After the Bunch leaves Angel's village they travel to Mapache's stronghold to make a deal with the generalissimo.  Here again children are everywhere, though they remain in the background.  This is the Bunch's first visit to this encampment, and when they return for the climatic battle one child at least will take up arms against them.  

In the spectacular train robbery sequence the Bunch seems to pull off the heist without a glitch, but Thornton is ready for them and with his men he follows in pursuit.  But the army who is supposed to aid Thornton and give chase is made up of "green recruits" who do more harm than good.  In fact, they are hardly men at all but mere boys, probably no more than seventeen or eighteen.  Peckinpah underlines in no uncertain terms the old truism that war is old men sending young men into battle.

As Mapache waits at a train station for the arms the Bunch will deliver, he is attacked by Pancho Villa's forces.  Though it's quite obvious he is greatly outnumbered and outgunned, he stands his ground with bravado.  We have the distinct impression he does this to impress the young telegraph messenger who clearly adores the generalissimo.  In his turn, Mapache smiles affectionately down at the lad, the one time he shows any humanity.  

In the final sequence in Mapache's stronghold, Angel (Jaime Sanchez) is held by the Mexicans for stealing rifles for his village.  He is dragged in the street behind a car and the village's children run after him, laughing and jumping on him, tormenting him in the most vicious way.  Their action should prepare us for the last minutes of the film when Pike is shot in the back by a boy who can't be more than twelve.  

I find it interesting that most times when groups of children are present, they are performing acts of violence, be it against insects (scorpions and ants) or pretending to shoot one another in the street after the first gunfight or tormenting a man being dragged  behind a car.  

So we come back to our first question:  what is Peckinpah up to here?  Yes, children are affected by violence and perhaps corrupted by it.  But those children with the scorpions and ants--might we infer that they are tainted, that we humans are naturally inclined to violence from an early age?  Or maybe the violence which permeates the air makes even the young inured.  The two young Mexican boys, Mapache's messenger and the one whose shot kills Pike, they are the future for Peckinpah, they will inherit the mantle of violence of Mapache and Pike and Deke Thornton.  It's a bleak outlook which tempers The Wild Bunch's message that standing by your friends whatever the cost is paramount, that  one does what needs doing despite overwhelming odds.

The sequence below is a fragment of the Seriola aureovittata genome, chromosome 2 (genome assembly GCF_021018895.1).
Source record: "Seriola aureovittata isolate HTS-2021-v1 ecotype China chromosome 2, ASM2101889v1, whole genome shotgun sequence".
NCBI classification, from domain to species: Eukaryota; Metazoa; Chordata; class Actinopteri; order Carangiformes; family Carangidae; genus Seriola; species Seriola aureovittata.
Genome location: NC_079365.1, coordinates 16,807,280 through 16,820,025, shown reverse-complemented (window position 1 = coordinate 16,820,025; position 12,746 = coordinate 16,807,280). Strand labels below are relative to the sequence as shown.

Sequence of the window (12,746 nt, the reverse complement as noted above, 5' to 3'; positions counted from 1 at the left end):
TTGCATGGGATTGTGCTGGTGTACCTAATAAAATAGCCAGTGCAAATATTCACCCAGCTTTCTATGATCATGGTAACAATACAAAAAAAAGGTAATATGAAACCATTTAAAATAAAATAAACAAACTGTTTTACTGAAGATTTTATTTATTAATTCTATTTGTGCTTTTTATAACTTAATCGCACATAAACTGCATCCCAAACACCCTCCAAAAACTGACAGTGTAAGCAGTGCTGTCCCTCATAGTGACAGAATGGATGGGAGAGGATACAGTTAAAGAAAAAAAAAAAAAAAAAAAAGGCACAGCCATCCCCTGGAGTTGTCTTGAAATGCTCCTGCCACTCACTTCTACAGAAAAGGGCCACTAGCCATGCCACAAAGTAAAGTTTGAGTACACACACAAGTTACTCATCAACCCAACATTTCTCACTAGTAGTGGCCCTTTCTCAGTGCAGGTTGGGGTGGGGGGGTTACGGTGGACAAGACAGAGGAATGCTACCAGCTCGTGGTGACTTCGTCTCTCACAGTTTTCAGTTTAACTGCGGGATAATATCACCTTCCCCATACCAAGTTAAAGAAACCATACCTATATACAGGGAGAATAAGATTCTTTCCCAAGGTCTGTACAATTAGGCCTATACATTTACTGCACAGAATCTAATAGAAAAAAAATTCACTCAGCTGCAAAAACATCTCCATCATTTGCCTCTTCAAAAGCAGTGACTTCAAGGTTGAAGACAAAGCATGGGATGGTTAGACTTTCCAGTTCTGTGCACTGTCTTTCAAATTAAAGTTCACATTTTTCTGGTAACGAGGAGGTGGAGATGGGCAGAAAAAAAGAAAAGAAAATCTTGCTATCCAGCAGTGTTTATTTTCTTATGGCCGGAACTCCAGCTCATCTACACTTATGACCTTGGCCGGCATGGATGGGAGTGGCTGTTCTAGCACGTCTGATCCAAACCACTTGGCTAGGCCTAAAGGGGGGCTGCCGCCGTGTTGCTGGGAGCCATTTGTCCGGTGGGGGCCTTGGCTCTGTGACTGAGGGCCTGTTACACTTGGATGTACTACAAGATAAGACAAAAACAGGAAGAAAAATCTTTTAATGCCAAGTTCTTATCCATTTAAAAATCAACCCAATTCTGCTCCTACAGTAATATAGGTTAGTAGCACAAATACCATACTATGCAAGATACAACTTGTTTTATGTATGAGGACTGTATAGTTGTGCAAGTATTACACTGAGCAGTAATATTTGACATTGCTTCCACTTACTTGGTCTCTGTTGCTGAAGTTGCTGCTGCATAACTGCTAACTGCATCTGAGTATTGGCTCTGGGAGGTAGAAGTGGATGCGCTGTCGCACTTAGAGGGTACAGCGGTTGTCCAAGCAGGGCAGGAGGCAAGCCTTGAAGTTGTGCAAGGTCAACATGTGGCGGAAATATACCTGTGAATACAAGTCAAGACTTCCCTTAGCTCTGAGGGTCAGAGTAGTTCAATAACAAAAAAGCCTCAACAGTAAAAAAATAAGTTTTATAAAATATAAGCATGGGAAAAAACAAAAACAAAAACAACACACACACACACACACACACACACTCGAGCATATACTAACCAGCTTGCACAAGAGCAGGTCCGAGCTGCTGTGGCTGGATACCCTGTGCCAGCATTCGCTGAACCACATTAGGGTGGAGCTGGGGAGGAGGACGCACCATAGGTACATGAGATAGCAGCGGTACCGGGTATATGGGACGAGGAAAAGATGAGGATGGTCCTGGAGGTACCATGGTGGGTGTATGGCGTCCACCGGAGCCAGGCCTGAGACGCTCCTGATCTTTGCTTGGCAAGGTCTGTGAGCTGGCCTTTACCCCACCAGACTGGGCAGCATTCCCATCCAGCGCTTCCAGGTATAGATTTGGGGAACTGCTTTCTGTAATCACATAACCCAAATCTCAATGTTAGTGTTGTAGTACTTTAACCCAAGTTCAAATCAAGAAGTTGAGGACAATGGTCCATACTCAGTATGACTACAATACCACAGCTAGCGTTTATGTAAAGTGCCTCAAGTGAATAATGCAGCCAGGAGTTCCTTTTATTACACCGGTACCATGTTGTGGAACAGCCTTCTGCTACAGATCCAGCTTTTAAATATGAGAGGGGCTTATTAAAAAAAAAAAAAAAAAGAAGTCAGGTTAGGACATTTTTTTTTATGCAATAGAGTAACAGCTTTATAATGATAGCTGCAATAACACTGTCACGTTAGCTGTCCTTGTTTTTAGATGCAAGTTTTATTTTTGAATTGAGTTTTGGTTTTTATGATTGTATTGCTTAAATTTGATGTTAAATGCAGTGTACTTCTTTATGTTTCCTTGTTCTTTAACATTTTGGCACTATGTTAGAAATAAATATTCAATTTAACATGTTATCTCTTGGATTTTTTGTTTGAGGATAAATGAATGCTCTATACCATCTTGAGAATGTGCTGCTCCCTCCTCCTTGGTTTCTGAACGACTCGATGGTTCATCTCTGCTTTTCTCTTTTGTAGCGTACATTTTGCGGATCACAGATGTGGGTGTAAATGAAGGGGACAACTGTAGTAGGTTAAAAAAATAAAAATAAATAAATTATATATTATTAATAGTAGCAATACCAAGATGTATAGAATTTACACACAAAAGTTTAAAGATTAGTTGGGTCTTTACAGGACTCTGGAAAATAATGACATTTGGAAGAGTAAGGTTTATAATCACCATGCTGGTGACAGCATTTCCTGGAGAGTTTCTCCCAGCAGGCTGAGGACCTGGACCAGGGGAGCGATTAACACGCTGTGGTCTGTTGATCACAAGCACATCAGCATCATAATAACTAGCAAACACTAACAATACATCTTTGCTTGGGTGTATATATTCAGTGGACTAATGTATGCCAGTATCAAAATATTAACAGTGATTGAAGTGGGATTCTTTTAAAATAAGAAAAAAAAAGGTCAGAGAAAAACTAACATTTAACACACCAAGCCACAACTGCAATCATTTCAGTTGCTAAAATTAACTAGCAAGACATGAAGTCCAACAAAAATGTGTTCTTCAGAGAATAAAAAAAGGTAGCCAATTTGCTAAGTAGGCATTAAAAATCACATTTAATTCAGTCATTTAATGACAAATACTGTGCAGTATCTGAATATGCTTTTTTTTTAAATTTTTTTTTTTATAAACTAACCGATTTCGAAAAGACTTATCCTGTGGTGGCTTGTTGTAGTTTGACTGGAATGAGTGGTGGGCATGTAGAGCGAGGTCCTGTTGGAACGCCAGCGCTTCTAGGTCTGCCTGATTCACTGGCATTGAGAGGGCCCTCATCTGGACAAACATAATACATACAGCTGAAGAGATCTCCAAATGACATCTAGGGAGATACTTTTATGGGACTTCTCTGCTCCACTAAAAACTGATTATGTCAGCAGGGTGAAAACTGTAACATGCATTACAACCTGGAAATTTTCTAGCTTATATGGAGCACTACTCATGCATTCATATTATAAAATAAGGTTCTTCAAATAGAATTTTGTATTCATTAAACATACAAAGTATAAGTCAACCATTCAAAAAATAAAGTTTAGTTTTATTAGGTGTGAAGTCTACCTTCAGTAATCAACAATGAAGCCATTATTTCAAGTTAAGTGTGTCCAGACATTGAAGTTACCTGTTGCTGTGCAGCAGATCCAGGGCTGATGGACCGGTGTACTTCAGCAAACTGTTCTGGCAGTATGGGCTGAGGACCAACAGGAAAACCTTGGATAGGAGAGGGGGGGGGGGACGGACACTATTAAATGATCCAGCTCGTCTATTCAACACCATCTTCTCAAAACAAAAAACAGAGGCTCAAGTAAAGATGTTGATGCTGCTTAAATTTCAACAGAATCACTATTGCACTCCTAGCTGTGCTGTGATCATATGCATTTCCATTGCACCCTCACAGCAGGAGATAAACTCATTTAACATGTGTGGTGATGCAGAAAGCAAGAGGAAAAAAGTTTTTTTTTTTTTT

In Angel's village an elder says to Pike:  "We all dream of being a child again, even the worst of us. Perhaps the worst most of all."  But what child?  I think it's significant that the respite in the village is the one time when children are seen as children, or at least as the kind of children we hope will inherit the earth.  Perhaps Pike and the Bunch believe this when they walk to their death to save Angel, the youngest among them.  At the very end of the film Deke and Sykes (Edmond O'Brien) ride off with men from Angel's village to fight, we presume, for the cause of Mexican liberation--and to give the next generation a chance.  Peckinpah would probably say, "a fighting chance."

Peckinpah has taken pains in this movie to include the entire range of the young, from an infant suckling at a mother's breast to fledglings of eight or nine to preteens to fresh-faced army kids.  I can't help but believe that this is deliberate, that somehow he wishes us to see and feel the presence of all these youths.  Seen from this perspective The Wild Bunch becomes a cautionary tale of great poetic and visceral impact.  The viewer must decide how to respond.